As CBD (cannabidiol) continues to make headlines for its growing list of therapeutic uses, supporters for this drug continue to make headway in bringing major issues to the forefront. Due in part to the countless families seeking out CBD as a component of marijuana to address serious medical conditions, Congressman Steve Cohen (TN-09) has made an unprecedented move and called on Attorney General Eric Holder to use existing authority to reschedule marijuana.
“Marijuana is currently a Schedule I drug. This is a category for drugs with no medical benefit. Not even cocaine or methamphetamine are Schedule I,” said Congressman Cohen. “Patients have used marijuana to treat epileptic seizures, Post-Traumatic Stress Disorder (PTSD), Parkinson’s disease, and nausea associated with cancer treatment. The federal government should be doing more to keep abreast of the science that has demonstrated that marijuana has medicinal value as well as not interfering with states that have recognized that fact.”
This letter goes on to detail one of Congressman Cohen’s constituents, 3-year-old Chloe Grauer. Chloe suffered from a rare neurological disease that caused her to have several hundred seizures a day. Her family tried a number of options to treat her disease including medications and surgery, but nothing stopped the seizures. They finally found CBD and attempted to treat their daughter with it. Unfortunately, because of marijuana’s schedule I classification and their inability to source CBD elsewhere, they were unable to access the CBD they hoped would finally relieve some of these debilitating seizures. Sadly, Chloe passed away late last year.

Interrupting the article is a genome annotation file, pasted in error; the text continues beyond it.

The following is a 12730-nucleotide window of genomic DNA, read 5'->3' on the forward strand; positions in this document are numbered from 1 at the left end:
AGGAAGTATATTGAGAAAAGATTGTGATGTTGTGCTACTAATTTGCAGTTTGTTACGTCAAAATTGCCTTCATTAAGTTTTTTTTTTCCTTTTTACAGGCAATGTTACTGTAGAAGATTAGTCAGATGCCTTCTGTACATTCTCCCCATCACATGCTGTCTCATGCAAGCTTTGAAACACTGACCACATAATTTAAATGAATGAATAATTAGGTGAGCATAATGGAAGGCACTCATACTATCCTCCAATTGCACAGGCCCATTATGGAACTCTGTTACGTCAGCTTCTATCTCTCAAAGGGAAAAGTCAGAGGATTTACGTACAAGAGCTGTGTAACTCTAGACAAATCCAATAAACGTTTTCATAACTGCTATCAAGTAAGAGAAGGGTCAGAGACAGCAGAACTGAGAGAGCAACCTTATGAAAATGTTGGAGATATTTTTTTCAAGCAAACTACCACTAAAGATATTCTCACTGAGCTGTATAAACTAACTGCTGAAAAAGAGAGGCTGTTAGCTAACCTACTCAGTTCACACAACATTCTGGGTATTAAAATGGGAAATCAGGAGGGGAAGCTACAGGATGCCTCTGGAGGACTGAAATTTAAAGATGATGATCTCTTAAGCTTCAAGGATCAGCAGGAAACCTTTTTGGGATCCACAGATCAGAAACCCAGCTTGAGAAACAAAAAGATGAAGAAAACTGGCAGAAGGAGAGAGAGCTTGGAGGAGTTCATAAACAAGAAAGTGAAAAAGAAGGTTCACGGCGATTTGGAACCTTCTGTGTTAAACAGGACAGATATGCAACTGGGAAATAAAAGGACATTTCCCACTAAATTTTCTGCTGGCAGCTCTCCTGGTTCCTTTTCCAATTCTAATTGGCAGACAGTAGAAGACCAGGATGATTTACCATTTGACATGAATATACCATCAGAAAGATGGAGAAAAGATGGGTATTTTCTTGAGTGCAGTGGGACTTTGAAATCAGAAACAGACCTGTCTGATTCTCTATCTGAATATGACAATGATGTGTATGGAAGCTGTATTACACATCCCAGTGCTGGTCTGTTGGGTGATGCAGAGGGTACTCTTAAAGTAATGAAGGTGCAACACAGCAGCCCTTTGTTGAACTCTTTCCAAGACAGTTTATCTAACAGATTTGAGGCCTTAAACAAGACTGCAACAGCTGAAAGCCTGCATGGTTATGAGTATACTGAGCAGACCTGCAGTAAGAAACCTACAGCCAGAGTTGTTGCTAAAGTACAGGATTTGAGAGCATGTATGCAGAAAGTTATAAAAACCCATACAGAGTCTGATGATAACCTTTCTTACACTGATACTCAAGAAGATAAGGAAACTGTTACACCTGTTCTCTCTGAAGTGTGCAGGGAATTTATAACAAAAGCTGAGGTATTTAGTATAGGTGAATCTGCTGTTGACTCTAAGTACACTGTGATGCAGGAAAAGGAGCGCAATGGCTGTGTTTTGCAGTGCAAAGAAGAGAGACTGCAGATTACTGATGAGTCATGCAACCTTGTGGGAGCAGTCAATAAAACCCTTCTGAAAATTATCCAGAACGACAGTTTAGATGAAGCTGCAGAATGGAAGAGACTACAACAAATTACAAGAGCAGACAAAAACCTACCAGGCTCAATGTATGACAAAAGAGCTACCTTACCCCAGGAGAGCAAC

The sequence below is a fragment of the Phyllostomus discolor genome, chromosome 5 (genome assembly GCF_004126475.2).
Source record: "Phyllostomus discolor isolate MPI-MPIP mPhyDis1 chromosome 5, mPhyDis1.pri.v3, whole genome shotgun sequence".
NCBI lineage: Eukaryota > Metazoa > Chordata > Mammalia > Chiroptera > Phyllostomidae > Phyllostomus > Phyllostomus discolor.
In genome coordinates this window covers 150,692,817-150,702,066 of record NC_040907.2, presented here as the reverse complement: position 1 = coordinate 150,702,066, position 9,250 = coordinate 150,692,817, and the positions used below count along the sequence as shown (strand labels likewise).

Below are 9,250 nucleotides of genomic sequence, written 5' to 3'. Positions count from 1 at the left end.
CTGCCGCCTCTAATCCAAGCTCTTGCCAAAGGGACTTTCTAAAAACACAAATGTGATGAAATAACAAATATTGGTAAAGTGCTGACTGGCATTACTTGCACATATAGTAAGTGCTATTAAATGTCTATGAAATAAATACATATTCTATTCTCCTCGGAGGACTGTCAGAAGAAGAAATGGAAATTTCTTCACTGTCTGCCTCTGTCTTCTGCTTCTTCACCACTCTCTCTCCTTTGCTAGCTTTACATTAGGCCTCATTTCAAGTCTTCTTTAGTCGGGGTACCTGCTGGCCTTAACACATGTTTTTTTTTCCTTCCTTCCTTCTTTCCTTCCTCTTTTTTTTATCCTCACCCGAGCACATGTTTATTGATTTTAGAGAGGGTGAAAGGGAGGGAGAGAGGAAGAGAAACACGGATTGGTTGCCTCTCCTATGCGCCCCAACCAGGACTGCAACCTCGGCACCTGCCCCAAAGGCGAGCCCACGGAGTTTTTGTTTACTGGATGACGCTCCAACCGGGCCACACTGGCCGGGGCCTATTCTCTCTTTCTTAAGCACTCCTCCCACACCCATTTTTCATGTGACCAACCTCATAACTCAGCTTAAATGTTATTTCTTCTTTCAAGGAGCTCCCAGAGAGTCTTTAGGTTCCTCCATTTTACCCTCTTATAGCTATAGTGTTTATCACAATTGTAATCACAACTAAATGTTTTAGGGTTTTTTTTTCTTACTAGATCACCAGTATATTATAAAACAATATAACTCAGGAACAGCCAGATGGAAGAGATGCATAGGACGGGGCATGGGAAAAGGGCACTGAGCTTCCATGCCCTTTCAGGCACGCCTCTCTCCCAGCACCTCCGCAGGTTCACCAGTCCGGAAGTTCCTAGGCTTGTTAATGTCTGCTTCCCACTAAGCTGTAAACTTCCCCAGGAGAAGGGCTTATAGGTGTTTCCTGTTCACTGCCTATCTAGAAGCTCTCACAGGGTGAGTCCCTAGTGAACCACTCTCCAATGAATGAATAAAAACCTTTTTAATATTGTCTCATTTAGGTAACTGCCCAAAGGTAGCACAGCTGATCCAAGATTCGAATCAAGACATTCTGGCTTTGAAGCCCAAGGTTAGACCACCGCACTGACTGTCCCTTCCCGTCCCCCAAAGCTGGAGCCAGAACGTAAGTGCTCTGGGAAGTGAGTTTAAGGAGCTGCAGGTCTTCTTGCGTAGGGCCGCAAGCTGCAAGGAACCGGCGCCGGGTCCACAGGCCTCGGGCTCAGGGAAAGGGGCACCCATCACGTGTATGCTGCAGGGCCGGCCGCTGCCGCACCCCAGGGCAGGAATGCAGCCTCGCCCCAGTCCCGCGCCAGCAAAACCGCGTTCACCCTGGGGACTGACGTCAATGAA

Unfortunately, this story has become more common in recent months with states pushing for bills to bring CBD access to their state, just to get caught up in other red tape. In Wisconsin, a law passed nearly a year ago to help children with seizure disorders hasn’t helped anyone here yet. Families who pushed for it say they feel duped and want to know what happened. Even though Wisconsin law says people can legally possess it, they still can’t get it.
Plus, there’s nowhere in Wisconsin that dispenses CBD, even if a doctor was willing to get a permit and prescribe it. If a patient gets it from another state, like Colorado, they would get in trouble with the law for transporting it across state lines because the Drug Enforcement Administration regulates CBD like a Schedule I controlled substance.
These issues highlight why it is so important for the word to get out about companies like Nectar Leaf, which source their CBD from hemp and is readily available to ship in all 50 states across the country.
With the growth of these stories throughout the country and the need to get them out to the public, advocates have grown in size and dedication. Throughout 2014, staff photojournalist Joe Amon and video journalist Lindsay Pierce followed multiple families using CBD oil-based treatments to help their children with seizure disorders, including one family that moved across the country from North Carolina as a last resort to help 12-year-old Preston, who suffers from constant seizures.
Today, they will share their recent work from one of The Denver Post’s largest investigative reports of 2014, “Desperate Journey,” exploring the use of cannabis-derived CBD oil and how medical marijuana is being used to treat some conditions in children. If you miss out on the event, you still have a chance to see the presentation live online.